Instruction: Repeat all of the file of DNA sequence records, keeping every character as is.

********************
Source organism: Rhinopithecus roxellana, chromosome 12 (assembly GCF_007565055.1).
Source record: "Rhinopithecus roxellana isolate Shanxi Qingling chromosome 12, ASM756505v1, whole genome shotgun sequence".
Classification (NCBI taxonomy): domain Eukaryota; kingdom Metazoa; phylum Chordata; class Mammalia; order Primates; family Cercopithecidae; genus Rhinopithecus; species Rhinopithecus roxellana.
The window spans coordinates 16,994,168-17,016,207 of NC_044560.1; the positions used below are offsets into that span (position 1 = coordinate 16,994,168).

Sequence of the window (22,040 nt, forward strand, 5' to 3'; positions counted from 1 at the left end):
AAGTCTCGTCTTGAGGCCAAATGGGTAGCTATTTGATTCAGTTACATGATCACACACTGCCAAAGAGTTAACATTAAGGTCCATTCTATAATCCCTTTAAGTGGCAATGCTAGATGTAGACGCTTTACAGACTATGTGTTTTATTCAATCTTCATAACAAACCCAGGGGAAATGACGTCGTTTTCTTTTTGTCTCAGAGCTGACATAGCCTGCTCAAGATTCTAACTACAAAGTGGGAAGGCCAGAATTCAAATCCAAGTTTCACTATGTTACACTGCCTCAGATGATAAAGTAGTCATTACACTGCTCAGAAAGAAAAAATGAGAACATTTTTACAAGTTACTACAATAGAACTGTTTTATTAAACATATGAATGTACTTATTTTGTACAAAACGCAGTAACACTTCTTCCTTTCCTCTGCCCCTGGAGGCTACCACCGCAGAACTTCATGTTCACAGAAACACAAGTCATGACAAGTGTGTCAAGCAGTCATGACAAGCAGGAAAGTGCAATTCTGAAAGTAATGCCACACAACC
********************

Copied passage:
Source organism: Rhinopithecus roxellana, chromosome 12 (assembly GCF_007565055.1).
Source record: "Rhinopithecus roxellana isolate Shanxi Qingling chromosome 12, ASM756505v1, whole genome shotgun sequence".
Classification (NCBI taxonomy): domain Eukaryota; kingdom Metazoa; phylum Chordata; class Mammalia; order Primates; family Cercopithecidae; genus Rhinopithecus; species Rhinopithecus roxellana.
The window spans coordinates 16,994,168-17,016,207 of NC_044560.1; the positions used below are offsets into that span (position 1 = coordinate 16,994,168).

Sequence of the window (22,040 nt, forward strand, 5' to 3'; positions counted from 1 at the left end):
AAGTCTCGTCTTGAGGCCAAATGGGTAGCTATTTGATTCAGTTACATGATCACACACTGCCAAAGAGTTAACATTAAGGTCCATTCTATAATCCCTTTAAGTGGCAATGCTAGATGTAGACGCTTTACAGACTATGTGTTTTATTCAATCTTCATAACAAACCCAGGGGAAATGACGTCGTTTTCTTTTTGTCTCAGAGCTGACATAGCCTGCTCAAGATTCTAACTACAAAGTGGGAAGGCCAGAATTCAAATCCAAGTTTCACTATGTTACACTGCCTCAGATGATAAAGTAGTCATTACACTGCTCAGAAAGAAAAAATGAGAACATTTTTACAAGTTACTACAATAGAACTGTTTTATTAAACATATGAATGTACTTATTTTGTACAAAACGCAGTAACACTTCTTCCTTTCCTCTGCCCCTGGAGGCTACCACCGCAGAACTTCATGTTCACAGAAACACAAGTCATGACAAGTGTGTCAAGCAGTCATGACAAGCAGGAAAGTGCAATTCTGAAAGTAATGCCACACAACC